California to Ban Subminimum Wages for Workers with Developmental Disabilities

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Sub-minimum wage is a decades-old practice originating from the Great Depression.

Workers with Developmental Disabilities
Workers with Developmental Disabilities ( Photo: KQED )

A new California law will ban sub-minimum wages paid to people with intellectual or developmental disabilities

Organizations that hire adults with disabilities to perform simple jobs like stuffing envelopes or assembling bike safety mirrors for local businesses and nonprofits under contract will be affected. VistAbility, which employs about 5,000 Californians statewide, must begin paying the state’s $15.50-an-hour minimum wage or shut down. The transition towards better pay has exposed a debate within the state’s disability services community: Can everyone with a disability get a job in the broader labor market and should that be the goal?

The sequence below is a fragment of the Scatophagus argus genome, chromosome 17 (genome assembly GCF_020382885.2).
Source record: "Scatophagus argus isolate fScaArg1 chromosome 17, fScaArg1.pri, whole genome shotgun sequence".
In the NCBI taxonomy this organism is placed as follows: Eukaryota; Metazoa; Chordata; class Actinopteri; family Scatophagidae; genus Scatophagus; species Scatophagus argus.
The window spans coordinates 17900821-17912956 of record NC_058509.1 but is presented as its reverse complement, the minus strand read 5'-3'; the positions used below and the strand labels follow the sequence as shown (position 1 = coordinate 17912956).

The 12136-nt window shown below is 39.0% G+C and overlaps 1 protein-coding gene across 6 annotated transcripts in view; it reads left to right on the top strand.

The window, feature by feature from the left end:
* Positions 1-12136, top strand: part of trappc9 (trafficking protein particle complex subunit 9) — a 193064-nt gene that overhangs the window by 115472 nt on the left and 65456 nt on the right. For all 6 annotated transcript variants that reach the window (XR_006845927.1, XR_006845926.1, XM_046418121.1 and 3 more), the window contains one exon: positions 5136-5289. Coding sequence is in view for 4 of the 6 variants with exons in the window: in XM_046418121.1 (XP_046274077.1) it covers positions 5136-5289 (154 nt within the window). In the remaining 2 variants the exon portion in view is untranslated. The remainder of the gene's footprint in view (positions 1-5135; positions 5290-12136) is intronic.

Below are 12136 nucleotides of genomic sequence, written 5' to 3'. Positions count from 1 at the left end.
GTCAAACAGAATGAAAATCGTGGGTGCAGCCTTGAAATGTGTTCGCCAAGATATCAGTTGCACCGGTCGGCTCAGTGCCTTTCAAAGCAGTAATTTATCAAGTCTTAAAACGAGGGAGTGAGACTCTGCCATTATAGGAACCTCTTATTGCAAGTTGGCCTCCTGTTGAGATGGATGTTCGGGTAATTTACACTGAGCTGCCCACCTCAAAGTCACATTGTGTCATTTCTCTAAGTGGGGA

Opponents of subminimum wage programs say they segregate people who have disabilities and keep them from obtaining better-paying work and greater independence, which they could achieve with the right services to assist them.

Program operators and some workers’ families defend the current arrangements, saying these workers would not otherwise have job opportunities

About 20% of people with developmental disabilities in California are employed. The Department of Developmental Services says it is ramping up funding so providers of job placement services can get those currently working for less than minimum wage into “competitive integrated employment” that is, working for at least minimum wage alongside coworkers who don’t have disabilities.

But the disability services system is underfunded and understaffed, and there is a lack of data on where people exiting workshops are landing.


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